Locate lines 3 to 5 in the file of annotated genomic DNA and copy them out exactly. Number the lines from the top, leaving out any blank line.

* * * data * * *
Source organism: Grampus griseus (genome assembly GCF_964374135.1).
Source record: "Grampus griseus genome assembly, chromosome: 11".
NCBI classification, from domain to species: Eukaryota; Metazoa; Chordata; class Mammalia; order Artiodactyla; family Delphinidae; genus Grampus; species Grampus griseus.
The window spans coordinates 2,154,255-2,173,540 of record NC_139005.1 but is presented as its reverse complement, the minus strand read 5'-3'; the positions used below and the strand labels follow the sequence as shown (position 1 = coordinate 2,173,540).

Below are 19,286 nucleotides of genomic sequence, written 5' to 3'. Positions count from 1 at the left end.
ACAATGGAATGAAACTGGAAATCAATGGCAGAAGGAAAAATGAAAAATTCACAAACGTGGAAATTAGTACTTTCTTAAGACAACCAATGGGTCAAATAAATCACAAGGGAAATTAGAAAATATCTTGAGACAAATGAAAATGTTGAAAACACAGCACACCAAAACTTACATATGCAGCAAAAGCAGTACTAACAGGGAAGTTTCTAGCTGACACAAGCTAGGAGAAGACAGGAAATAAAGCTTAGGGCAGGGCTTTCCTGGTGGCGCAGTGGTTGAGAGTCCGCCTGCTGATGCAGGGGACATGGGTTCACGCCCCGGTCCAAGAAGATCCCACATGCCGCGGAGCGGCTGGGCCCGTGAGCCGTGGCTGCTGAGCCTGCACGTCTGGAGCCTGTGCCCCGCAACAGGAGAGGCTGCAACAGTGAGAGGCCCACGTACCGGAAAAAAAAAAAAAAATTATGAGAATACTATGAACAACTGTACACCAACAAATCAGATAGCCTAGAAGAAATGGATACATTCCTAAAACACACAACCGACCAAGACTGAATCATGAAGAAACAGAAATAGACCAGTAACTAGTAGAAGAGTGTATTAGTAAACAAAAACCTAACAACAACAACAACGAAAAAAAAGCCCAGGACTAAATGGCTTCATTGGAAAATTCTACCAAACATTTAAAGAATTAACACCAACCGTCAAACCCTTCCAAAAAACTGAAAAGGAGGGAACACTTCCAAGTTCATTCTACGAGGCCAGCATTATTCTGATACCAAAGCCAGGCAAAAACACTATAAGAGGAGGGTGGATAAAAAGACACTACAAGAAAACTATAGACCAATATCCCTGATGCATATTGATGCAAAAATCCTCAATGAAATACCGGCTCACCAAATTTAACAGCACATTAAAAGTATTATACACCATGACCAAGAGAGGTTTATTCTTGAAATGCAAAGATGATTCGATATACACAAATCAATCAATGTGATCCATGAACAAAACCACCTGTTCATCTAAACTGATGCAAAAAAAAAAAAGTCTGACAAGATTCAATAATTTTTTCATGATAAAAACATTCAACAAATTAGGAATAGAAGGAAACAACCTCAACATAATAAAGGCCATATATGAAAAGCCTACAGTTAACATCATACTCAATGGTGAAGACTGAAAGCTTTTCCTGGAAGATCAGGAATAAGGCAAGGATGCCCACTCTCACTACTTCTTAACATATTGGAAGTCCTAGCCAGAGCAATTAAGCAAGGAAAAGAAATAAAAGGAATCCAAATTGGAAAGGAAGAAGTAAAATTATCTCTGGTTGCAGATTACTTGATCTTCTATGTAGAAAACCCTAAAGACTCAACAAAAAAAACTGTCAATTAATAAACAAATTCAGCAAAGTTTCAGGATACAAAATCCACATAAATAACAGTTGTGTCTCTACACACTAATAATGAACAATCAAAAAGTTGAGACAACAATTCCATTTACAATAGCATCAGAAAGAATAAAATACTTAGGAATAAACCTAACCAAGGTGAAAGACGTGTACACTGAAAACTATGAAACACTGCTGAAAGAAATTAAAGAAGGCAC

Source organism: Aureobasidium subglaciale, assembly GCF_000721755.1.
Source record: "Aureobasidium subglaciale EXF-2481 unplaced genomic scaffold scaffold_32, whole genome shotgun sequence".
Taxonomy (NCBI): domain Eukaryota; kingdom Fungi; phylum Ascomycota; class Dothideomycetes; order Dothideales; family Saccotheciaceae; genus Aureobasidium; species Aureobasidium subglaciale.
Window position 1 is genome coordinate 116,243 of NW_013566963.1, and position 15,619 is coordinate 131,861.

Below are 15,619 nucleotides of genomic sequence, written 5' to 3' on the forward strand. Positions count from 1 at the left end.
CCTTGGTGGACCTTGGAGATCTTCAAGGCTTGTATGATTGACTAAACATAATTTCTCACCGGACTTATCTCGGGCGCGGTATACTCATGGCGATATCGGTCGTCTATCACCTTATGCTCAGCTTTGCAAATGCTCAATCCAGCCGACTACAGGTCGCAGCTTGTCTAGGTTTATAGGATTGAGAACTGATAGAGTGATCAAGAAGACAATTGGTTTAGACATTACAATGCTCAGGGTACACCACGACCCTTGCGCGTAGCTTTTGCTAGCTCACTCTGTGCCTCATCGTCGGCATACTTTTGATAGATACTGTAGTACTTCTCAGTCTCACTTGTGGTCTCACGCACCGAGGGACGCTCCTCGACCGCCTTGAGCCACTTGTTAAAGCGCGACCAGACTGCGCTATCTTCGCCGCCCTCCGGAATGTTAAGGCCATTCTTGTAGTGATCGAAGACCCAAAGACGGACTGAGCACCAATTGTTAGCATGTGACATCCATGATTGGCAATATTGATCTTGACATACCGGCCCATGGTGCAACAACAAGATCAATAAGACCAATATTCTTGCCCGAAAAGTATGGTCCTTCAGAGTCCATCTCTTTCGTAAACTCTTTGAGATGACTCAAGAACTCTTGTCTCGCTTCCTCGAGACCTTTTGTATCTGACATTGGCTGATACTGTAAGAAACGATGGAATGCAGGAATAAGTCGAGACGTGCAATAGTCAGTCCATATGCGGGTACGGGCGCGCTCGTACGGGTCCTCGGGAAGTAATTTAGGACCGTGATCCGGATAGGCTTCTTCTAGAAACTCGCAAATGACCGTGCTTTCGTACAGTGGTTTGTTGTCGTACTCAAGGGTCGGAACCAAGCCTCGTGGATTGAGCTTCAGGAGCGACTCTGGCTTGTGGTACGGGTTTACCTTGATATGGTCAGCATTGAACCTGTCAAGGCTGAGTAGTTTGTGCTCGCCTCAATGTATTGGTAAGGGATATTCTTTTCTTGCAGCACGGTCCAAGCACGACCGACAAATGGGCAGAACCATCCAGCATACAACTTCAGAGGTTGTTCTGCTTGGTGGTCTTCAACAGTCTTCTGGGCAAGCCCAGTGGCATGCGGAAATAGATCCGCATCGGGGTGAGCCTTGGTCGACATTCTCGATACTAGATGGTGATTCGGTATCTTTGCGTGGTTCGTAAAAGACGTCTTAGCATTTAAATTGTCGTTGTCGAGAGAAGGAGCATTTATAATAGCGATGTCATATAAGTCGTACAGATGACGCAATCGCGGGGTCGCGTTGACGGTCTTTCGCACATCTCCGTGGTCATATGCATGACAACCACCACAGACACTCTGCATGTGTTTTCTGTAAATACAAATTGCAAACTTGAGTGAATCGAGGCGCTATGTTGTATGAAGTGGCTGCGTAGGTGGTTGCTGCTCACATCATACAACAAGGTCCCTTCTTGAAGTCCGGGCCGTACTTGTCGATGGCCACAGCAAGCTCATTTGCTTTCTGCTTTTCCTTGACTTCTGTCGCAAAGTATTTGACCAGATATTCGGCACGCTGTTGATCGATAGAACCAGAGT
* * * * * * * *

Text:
NCBI classification, from domain to species: Eukaryota; Metazoa; Chordata; class Mammalia; order Artiodactyla; family Delphinidae; genus Grampus; species Grampus griseus.
The window spans coordinates 2,154,255-2,173,540 of record NC_139005.1 but is presented as its reverse complement, the minus strand read 5'-3'; the positions used below and the strand labels follow the sequence as shown (position 1 = coordinate 2,173,540).

Below are 19,286 nucleotides of genomic sequence, written 5' to 3'. Positions count from 1 at the left end.